As K9s for warriors prepares for its annual DC gala, marine Jason Haag reveals how the organization is changing wounded veterans’ lives, one dog at a time.
The United States is one of the best at building and training young men and women to fight and win wars all over the globe. That’s what we have been trained to do from the day we arrived at basic training.
But the one thing—the biggest thing—we hardly ever thought about is how to make soldiers whole again after fighting these wars—how to help the men and women who fought so selflessly for our freedom to reintegrate, to turn the switch off, and to be civilians again.
I am a Marine Corps officer, a husband, and a father. I have dedicated nearly 13 years of my life to the Corps. I have completed numerous combat deployments to both Afghanistan and Iraq. I have done this as an enlisted man and as an officer, an infantryman, and a logistician. I have led men into combat, and helped defend this country to the utmost of my abilities. But I am also a wounded veteran, both physically and mentally. Fortunately, there are people out there who have stepped up to the great challenge of helping soldiers such as myself: K9s for Warriors helped me heal from my post-traumatic stress disorder (PTSD) and traumatic brain injury (TBI), and saved my life.
On the outside, I was a high-functioning, very successful Marine, decorated with combat awards, and promoted consistently. Life from the outside looked exceptionally good. But inside me and within the walls of my house, it was terrifying. I was falling apart. After two combat tours, I couldn’t sleep; I had constant nightmares; I was drinking heavily; I was abusing prescription pain pills for my injuries. And I was screaming and fighting with my wife and kids. I was a train wreck outside of work.
After my third combat tour, it got even worse. Everything came crashing down around me. I’d reached my breaking point. I shut myself off from everyone: friends, family, fellow Marines. I secluded myself in my basement so I didn’t have to come out into the world where I didn’t feel safe. I tried to get help at one of the Behavior Health clinics. I sat there crying my eyes out, shaking, and asking for help, but the front desk told me they didn’t have any appointments and to come back tomorrow. Is it a wonder we lose 22 veterans a day to suicide—a veteran every 65 minutes?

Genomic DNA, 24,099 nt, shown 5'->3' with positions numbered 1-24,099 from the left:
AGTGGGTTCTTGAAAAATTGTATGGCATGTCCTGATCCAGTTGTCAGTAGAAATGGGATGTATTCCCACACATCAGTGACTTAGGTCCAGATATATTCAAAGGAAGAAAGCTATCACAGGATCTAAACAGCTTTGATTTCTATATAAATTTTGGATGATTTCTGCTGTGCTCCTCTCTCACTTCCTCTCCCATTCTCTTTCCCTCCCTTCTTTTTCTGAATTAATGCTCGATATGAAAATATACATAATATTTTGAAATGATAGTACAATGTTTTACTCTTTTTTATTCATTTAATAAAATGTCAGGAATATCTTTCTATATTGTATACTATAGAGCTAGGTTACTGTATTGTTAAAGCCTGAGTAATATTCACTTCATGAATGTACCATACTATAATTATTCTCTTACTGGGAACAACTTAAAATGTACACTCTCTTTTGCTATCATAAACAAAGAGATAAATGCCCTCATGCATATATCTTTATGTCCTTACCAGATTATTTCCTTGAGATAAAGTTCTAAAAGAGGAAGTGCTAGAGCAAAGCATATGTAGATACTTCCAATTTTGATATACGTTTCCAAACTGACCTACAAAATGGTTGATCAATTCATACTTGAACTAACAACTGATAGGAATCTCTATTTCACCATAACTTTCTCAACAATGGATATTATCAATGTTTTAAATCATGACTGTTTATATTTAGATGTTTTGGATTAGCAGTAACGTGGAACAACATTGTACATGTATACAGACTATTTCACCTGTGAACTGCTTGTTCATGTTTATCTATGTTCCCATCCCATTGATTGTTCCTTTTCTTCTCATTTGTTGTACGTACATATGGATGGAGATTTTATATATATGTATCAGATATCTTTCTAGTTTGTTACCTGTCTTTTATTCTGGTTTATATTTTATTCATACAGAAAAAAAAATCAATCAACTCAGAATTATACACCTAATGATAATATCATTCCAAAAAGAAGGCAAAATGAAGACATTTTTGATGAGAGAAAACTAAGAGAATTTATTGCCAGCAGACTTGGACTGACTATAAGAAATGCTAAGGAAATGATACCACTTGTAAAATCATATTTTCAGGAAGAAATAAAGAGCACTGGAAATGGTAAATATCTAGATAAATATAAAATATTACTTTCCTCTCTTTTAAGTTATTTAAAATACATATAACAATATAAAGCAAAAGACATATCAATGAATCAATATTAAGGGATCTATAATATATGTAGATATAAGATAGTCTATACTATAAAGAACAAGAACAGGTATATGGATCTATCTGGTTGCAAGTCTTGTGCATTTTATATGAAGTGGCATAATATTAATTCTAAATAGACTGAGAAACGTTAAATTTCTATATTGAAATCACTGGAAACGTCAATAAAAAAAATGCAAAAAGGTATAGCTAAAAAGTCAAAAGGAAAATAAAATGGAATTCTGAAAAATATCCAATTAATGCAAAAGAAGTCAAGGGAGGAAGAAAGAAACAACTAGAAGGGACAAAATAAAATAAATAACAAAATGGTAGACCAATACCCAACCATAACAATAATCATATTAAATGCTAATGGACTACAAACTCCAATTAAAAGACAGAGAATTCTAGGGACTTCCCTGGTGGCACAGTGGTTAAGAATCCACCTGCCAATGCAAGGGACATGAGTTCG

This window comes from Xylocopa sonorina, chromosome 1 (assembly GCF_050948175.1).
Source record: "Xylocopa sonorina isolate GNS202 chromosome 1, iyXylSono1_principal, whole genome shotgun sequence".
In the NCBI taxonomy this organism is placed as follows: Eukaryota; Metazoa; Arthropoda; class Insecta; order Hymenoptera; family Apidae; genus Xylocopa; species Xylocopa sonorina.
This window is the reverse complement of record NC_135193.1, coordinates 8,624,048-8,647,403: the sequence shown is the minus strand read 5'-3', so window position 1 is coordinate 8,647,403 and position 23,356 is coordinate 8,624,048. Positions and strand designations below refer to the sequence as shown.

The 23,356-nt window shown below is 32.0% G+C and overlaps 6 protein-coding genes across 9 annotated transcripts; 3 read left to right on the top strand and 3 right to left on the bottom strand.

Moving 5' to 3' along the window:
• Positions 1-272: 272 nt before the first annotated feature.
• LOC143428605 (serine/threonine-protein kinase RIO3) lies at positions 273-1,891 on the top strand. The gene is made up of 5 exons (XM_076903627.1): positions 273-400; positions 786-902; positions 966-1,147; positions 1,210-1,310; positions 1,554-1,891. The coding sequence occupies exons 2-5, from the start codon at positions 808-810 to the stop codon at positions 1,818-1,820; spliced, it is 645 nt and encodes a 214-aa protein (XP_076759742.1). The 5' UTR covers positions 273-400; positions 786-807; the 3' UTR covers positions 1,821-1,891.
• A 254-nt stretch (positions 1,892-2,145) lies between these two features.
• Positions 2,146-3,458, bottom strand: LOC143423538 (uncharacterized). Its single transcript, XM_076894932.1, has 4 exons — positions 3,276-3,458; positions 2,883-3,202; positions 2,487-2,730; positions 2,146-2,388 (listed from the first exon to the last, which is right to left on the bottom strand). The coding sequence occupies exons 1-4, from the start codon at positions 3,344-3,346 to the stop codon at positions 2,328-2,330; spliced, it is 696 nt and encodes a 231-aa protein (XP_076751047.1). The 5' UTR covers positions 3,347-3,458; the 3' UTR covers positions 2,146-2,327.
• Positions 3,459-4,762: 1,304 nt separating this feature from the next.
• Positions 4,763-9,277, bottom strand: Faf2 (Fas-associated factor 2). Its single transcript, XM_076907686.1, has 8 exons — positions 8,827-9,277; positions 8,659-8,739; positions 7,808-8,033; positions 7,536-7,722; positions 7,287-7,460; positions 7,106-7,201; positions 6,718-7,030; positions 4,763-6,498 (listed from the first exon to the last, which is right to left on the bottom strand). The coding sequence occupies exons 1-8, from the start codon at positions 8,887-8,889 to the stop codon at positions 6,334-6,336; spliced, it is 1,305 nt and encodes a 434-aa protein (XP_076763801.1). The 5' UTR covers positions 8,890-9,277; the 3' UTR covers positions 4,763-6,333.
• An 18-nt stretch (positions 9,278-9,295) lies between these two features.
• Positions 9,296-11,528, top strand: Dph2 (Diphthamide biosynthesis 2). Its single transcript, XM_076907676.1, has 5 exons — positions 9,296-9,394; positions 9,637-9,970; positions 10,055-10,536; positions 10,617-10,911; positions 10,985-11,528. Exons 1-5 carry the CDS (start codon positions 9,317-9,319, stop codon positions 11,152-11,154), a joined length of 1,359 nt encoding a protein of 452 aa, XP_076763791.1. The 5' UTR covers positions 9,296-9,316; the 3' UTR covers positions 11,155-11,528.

Once I finally did get “help,” all they did was throw drugs at me. At my lowest point I was on 32 different medications, 12 of which were narcotics. And I continued to abuse them—and to drink heavily as well. I wouldn’t say that I was suicidal. I never thought about putting a gun in my mouth or driving my car into a tree. But I had given up. I didn’t care if I woke up or not. And I do not know how many times I was one pill away from overdosing.
“If I had to pick the best thing that axel has brought back into my life, it would be the smiles on the faces of my wife and children.” —Jason Haag
The system’s therapies, counseling, and drugs were of little good, and I was a shell of my former self. Something had to be done, but none of these “treatments” even came close. My family was in ruins; I hadn’t seen a smile on my children’s faces in over a year and my wife of 14 years was about to walk out.
At that point, something fairly miraculous happened. I found K9s for Warriors—a lifesaving, life-changing organization that provided me with my service dog, Axel.
He saved my life, no doubt about it. He also saved my family.
The K9s for Warriors program rescues 95 percent of its dogs from shelters, and the canines are trained for three to nine months in the Warriors program. Axel was two days from being euthanized himself— so we were both saved.
In 2012, I left my basement, got on a plane to the Warriors facility in Ponte Vedra Beach, Florida, and met Axel. For three weeks I bonded with him—learning all the commands and how to use Axel for my disabilities, in public, at home, and on an airplane. You name it—we did it. At the end of the training, we got on a plane, and I went to my son’s lacrosse game— it was my first time attending in over a year.
I walked into K9s for Warriors in 2012 on 32 medications and hopelessly addicted to narcotics. Within six months, I was down to two medications—both of which I need for my TBI—and completely off all narcotics. I have not touched them since.
Now I travel the country and speak on national television about PTSD and the lifesaving effects of K9s for Warriors and service dogs like Axel. I’ve gone from “I” to “We.”
If I had to pick the best thing that the gift of Axel has brought back into my life, it would be the smiles on the faces of my wife and children—knowing I’m on the path to recovery. We are a family again—Axel included—and we will tell our story a thousand times if it saves just one veteran. Because you never leave anyone behind—not on the battlefield, and not here at home. K9s for Warriors hosts its second annual DC gala in the fall. To learn more, or to find ways to get involved with K9s for Warriors, visit k9sforwarriors.org